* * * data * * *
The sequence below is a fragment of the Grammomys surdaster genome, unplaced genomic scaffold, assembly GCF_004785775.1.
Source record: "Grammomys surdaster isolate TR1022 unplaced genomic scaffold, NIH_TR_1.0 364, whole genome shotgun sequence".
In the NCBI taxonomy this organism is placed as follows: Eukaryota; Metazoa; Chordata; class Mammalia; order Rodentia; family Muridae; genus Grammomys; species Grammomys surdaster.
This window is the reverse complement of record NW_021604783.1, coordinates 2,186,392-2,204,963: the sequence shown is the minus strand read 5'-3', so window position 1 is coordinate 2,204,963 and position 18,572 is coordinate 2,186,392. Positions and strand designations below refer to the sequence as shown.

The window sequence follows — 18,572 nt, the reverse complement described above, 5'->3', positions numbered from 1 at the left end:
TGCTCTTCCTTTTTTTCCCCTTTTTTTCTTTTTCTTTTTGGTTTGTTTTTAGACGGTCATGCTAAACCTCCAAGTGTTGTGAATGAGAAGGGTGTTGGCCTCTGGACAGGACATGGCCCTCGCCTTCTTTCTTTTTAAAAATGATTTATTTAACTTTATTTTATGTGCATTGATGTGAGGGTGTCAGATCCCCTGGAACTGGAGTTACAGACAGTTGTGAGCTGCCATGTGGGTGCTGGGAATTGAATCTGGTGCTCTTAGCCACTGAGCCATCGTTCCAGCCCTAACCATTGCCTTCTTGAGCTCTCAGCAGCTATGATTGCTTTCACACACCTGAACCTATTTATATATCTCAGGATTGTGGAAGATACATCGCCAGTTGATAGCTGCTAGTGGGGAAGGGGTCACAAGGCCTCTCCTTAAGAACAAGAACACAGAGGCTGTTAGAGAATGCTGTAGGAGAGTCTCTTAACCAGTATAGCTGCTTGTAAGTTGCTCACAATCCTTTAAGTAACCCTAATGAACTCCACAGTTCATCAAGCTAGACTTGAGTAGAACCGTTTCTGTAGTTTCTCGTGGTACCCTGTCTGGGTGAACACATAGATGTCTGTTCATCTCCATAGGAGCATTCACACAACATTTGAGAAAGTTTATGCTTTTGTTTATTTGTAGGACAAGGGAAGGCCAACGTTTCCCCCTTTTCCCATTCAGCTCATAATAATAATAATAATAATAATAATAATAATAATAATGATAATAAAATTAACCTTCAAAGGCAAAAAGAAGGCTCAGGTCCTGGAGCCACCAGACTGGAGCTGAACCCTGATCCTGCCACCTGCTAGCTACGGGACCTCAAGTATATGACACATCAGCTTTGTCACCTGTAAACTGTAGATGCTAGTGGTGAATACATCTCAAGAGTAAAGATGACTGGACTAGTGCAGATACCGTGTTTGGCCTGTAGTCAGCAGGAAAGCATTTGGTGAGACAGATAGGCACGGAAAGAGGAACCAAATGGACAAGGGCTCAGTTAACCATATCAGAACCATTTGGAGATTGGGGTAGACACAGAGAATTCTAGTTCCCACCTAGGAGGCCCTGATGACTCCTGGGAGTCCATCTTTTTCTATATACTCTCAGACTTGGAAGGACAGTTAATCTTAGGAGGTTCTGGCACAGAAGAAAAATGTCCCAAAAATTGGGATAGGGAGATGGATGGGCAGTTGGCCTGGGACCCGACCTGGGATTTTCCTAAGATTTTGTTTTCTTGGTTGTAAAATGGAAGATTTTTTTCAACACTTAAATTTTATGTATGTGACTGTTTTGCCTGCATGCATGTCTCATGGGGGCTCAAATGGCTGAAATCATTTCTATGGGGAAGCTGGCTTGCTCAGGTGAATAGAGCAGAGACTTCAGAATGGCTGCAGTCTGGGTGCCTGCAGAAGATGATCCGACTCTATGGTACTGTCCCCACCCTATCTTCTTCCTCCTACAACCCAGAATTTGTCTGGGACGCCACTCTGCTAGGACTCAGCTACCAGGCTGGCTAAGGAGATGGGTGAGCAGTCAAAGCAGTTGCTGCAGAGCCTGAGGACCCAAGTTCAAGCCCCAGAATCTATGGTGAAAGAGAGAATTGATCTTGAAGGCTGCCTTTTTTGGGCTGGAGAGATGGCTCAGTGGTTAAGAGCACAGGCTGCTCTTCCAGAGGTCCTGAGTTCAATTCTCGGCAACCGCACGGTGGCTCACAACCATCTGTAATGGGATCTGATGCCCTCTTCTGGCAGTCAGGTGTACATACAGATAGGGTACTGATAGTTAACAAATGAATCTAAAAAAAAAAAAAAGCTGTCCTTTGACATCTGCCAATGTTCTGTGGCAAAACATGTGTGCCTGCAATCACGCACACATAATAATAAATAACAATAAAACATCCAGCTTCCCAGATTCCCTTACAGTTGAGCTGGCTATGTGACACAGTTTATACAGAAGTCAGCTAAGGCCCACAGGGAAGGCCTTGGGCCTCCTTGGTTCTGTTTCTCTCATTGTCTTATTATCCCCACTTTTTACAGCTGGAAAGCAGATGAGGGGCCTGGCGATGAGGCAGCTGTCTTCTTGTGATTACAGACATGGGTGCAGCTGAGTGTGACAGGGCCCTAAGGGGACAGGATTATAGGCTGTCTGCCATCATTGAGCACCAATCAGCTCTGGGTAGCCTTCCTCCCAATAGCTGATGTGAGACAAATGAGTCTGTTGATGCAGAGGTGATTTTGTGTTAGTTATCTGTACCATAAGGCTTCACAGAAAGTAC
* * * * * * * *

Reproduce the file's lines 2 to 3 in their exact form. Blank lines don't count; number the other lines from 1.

Source record: "Grammomys surdaster isolate TR1022 unplaced genomic scaffold, NIH_TR_1.0 364, whole genome shotgun sequence".
In the NCBI taxonomy this organism is placed as follows: Eukaryota; Metazoa; Chordata; class Mammalia; order Rodentia; family Muridae; genus Grammomys; species Grammomys surdaster.